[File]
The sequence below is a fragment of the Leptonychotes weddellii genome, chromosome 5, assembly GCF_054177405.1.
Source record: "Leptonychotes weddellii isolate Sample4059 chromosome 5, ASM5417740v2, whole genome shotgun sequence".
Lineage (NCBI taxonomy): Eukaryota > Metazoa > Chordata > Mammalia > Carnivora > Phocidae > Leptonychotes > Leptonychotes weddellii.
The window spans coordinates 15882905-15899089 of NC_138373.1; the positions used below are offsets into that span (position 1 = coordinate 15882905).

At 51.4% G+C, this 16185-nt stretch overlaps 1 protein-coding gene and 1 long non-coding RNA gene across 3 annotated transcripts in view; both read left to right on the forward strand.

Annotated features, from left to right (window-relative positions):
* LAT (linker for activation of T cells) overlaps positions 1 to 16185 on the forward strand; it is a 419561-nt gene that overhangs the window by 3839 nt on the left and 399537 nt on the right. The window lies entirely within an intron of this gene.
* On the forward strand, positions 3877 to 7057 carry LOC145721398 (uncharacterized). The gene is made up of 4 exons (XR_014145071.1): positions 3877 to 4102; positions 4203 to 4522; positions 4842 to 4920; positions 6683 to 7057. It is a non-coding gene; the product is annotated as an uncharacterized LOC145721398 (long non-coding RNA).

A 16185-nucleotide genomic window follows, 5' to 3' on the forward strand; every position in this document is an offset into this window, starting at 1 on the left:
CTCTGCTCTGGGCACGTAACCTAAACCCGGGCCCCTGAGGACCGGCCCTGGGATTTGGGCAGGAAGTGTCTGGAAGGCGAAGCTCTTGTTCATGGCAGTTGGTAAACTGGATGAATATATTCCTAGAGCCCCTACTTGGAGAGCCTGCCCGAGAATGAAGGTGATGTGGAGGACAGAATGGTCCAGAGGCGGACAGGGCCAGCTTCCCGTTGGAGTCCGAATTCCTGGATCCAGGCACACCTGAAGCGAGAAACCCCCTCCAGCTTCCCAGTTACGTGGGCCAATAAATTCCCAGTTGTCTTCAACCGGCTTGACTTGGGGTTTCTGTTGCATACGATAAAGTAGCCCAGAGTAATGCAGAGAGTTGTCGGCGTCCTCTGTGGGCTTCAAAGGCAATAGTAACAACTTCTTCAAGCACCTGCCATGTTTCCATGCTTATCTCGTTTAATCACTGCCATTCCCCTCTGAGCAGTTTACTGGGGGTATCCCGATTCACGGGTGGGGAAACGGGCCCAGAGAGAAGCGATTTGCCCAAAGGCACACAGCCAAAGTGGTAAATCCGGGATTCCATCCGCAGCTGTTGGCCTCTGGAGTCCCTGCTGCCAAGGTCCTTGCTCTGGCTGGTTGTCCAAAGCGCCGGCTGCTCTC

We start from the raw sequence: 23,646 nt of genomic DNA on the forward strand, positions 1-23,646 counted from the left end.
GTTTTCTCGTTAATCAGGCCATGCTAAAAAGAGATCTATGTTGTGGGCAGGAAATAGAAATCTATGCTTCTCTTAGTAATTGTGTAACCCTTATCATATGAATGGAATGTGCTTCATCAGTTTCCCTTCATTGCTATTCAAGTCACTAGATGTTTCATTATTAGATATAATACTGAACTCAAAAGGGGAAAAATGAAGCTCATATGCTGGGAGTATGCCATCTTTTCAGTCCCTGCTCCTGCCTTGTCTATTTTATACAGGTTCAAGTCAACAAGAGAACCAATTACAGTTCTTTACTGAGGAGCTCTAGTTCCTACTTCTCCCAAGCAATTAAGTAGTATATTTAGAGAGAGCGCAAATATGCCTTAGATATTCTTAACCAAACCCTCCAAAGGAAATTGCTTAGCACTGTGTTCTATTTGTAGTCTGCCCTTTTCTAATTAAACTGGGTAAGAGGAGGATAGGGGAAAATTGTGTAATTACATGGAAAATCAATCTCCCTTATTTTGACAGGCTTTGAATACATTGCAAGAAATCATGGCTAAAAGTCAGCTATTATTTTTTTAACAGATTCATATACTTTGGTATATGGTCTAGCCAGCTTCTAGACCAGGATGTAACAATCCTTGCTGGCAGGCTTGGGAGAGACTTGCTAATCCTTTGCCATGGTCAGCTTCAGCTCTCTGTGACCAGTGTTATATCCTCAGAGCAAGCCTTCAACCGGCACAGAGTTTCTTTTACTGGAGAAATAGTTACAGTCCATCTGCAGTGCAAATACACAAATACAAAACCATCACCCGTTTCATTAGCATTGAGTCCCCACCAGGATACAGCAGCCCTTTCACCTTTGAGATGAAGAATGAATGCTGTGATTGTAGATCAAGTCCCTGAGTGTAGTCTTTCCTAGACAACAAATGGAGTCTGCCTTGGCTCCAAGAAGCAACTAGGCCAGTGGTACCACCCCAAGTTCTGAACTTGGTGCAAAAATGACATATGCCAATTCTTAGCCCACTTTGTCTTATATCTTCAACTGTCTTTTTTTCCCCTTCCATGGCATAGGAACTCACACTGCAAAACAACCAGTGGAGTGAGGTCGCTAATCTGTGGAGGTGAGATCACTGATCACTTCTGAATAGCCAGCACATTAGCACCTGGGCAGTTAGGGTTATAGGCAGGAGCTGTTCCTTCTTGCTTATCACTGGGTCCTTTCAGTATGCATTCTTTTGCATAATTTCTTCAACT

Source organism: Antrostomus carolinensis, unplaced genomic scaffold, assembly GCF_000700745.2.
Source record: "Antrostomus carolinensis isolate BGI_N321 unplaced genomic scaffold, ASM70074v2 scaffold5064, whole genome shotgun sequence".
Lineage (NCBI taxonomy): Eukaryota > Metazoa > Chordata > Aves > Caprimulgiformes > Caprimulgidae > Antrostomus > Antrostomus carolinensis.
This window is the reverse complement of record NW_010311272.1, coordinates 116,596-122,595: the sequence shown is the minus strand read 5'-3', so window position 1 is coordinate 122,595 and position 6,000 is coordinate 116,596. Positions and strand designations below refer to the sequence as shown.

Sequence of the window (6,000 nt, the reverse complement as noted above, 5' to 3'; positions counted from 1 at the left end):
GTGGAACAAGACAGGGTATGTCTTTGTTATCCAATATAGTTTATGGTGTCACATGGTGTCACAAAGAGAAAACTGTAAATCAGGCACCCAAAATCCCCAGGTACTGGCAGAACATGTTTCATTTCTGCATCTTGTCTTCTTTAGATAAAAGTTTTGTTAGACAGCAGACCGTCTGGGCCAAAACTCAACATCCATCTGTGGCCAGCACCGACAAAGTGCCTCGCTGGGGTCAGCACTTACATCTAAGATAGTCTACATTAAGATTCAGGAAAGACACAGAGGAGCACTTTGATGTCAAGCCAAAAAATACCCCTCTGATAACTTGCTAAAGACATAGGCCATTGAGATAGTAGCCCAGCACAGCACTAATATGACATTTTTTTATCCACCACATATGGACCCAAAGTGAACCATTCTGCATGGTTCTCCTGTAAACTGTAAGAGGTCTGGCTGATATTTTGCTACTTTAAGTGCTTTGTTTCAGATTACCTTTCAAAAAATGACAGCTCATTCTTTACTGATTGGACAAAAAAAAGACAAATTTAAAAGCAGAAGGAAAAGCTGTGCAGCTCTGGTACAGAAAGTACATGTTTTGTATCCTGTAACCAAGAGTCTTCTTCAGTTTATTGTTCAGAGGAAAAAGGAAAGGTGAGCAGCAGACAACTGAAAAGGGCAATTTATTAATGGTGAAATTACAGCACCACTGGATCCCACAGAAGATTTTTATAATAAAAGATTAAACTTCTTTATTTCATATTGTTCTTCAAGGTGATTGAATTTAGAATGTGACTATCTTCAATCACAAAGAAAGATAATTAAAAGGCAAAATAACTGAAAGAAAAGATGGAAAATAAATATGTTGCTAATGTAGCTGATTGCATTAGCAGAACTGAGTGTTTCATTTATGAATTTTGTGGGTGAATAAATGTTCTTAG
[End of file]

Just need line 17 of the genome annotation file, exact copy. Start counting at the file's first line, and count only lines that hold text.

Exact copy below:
Sequence of the window (6,000 nt, the reverse complement as noted above, 5' to 3'; positions counted from 1 at the left end):